Hotels which forbid staff from wearing headscarves should be banned from Malaysia: Minister

The Union Network International-Malaysia Labour Centre had received complaints from female hotel employees saying that their management forbid them from wear headscarves to work.
The Union Network International-Malaysia Labour Centre had received complaints from female hotel employees saying that their management forbid them from wear headscarves to work.PHOTO: THE STAR/ASIA NEWS NETWORK

KUALA LUMPUR - A ban on frontline staff wearing headscarfs allegedly practised by some international hotel chains in Malaysia is discriminatory and disrespectful, said Tourism and Culture Minister Nazri Abdul Aziz on Tuesday (nov 14) according to Malaysian media.

He said such hotels should not be allowed to operate in the country, The Star Online reported.

"It is rude and irresponsible. We have laws, and if it's true that this is an instruction, it means that they have gone against our Constitution," the report quoted Nazri as saying at a press conference at the Parliament lobby on Tuesday.

Nazri was responding to revelations last week by the Union Network International-Malaysia Labour Centre (UNI-MLC) that it had received complaints from female hotel employees saying that their management forbid them from wear headscarves to work.

Malaysia Hotels Association (MAH) said that such a policy on employees' attire has been practiced at international hotel chains for a long time.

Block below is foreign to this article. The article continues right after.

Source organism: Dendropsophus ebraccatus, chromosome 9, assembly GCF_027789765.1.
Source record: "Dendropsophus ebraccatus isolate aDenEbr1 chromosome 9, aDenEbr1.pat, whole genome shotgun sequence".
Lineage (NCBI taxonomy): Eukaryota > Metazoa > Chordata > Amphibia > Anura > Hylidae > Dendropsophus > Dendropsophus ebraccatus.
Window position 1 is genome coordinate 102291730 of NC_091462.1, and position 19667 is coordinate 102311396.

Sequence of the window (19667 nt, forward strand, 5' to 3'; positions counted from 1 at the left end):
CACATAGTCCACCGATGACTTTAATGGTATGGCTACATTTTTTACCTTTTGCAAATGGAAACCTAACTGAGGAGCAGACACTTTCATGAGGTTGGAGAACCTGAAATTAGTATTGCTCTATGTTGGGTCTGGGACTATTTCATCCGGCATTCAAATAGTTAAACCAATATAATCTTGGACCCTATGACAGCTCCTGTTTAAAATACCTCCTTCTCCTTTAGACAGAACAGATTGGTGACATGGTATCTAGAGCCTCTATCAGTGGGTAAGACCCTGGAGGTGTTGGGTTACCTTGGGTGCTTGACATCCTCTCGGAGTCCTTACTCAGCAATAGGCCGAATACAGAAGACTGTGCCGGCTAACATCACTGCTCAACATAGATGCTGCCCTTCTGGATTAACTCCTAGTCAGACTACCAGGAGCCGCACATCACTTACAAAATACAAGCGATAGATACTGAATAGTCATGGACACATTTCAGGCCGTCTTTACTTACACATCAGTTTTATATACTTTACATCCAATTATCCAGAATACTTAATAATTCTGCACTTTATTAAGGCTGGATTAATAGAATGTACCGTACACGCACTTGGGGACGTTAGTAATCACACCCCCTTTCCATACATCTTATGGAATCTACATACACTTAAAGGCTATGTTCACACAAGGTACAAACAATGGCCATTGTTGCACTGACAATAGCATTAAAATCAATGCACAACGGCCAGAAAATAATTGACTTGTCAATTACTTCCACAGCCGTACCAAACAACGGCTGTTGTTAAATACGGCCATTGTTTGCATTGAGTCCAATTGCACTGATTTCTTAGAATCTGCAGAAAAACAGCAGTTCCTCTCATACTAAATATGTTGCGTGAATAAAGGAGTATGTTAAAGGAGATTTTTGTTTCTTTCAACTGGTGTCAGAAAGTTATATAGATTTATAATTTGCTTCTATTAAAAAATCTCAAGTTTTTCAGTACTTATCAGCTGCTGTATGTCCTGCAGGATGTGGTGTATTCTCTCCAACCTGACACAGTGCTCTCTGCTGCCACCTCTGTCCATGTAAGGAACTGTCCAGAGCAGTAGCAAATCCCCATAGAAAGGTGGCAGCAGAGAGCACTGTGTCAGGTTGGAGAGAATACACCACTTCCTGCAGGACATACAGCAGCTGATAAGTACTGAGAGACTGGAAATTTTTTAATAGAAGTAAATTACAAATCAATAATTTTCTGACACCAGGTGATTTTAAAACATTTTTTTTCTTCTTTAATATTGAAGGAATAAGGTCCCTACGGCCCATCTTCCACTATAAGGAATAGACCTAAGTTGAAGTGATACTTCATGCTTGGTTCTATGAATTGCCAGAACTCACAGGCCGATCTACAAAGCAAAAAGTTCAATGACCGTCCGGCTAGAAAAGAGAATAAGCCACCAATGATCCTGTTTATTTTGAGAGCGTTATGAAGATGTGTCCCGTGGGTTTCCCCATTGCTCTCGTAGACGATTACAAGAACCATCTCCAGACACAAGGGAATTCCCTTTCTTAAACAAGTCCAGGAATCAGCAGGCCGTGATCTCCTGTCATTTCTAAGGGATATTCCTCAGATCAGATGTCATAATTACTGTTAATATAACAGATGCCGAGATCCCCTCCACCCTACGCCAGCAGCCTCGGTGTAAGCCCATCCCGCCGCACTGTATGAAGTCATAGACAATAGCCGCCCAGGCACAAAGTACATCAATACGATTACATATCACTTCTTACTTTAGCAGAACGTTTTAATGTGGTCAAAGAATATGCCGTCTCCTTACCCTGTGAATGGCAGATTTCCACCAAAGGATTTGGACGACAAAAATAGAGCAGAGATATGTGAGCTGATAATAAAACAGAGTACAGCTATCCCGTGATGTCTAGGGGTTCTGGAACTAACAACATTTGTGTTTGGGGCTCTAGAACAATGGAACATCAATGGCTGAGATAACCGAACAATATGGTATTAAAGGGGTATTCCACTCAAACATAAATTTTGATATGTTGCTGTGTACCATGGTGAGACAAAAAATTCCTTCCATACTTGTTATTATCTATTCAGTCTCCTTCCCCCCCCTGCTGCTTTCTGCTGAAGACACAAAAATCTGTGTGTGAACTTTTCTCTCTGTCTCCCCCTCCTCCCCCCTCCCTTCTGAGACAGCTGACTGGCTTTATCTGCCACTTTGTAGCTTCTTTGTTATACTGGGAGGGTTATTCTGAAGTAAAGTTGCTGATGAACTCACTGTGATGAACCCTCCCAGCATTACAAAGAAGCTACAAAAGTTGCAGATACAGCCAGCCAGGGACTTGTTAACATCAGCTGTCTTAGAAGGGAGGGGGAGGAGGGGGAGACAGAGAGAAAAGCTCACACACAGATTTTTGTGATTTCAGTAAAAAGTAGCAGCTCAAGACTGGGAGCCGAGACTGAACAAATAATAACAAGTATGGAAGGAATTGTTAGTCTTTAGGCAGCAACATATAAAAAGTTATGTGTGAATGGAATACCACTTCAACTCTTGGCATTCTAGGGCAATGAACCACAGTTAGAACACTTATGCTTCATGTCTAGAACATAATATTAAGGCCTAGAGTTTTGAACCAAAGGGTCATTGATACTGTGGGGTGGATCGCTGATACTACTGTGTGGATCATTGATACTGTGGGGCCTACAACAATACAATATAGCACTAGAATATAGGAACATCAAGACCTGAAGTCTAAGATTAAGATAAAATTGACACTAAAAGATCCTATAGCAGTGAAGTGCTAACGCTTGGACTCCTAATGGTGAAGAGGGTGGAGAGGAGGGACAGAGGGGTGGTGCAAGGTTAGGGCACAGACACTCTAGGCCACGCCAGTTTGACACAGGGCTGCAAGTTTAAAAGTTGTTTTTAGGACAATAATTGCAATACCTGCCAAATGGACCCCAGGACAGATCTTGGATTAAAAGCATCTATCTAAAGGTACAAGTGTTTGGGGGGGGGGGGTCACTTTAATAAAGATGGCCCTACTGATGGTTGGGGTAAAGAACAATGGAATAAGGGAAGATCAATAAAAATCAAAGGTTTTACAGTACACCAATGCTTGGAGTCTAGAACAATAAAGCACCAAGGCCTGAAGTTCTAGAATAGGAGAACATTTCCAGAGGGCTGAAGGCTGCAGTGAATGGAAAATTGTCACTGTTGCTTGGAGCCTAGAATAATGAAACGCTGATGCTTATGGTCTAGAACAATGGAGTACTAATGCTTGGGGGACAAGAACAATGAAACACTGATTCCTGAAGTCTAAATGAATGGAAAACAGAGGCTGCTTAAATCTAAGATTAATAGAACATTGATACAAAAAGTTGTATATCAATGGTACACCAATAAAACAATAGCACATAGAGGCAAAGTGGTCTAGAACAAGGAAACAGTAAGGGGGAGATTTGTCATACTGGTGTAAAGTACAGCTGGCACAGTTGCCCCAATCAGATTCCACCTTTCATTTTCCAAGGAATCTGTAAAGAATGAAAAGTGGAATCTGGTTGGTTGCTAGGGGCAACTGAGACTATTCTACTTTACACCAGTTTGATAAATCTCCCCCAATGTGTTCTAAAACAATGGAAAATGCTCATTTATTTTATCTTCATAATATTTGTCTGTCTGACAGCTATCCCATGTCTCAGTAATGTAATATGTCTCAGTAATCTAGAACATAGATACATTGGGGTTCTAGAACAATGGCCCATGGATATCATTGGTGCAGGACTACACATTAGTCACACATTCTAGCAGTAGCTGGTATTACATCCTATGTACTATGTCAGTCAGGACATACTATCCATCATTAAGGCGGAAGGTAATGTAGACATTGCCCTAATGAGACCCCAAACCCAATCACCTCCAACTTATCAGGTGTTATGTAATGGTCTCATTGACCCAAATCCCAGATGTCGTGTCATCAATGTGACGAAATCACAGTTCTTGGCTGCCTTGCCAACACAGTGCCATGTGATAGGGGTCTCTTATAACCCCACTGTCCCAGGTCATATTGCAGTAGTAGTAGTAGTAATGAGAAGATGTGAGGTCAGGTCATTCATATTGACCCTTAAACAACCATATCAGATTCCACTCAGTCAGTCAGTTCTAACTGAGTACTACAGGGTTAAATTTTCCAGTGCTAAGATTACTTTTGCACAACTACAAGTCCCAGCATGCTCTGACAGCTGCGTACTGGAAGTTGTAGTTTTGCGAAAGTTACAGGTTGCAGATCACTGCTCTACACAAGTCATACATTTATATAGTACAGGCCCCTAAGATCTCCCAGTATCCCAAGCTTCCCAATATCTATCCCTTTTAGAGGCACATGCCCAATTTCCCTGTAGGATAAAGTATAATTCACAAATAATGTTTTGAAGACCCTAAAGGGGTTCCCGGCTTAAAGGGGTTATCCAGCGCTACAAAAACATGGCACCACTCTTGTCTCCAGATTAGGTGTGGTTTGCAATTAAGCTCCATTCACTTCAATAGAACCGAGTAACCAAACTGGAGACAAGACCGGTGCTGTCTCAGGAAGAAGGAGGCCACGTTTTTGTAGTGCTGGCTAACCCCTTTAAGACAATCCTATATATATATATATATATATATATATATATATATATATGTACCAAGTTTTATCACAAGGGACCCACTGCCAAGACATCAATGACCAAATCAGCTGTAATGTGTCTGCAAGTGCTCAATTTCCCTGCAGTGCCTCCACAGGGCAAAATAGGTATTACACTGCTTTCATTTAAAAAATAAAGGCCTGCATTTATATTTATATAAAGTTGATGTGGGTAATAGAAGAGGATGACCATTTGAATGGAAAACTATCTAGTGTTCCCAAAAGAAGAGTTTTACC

MAH chairman Samuel Cheah said such policies were the "worldwide standard" at five-star hotel brands, andMuslim employees who insist on wearing headscarves could choose to work in non-frontline roles or at other hotels.

"The problem is everyone wants to join the five-star global hotel brands, but they do not want to follow the uniform policy that is their worldwide standard," Cheah added.

On Tuesday Nazri said international hotel chains should respect Malaysian customs since they are operating in Malaysia.

"Is being naked better than wearing a headscarf when sitting in front of a counter," he said according to The Star.

"Come to our country, respect our laws. Sixty per cent of Malaysians are Muslims, of course the headscarf is a norm here."

He said that international hotel chains that were unwilling to conform to the country's values were not welcomed, calling on the Urban Wellbeing, Housing and Local Government Ministry (KPKT) to revoke the licences of such companies.

"The KPKT must be strict and not allow such companies to operate here," Nazri was cited by The Star as saying.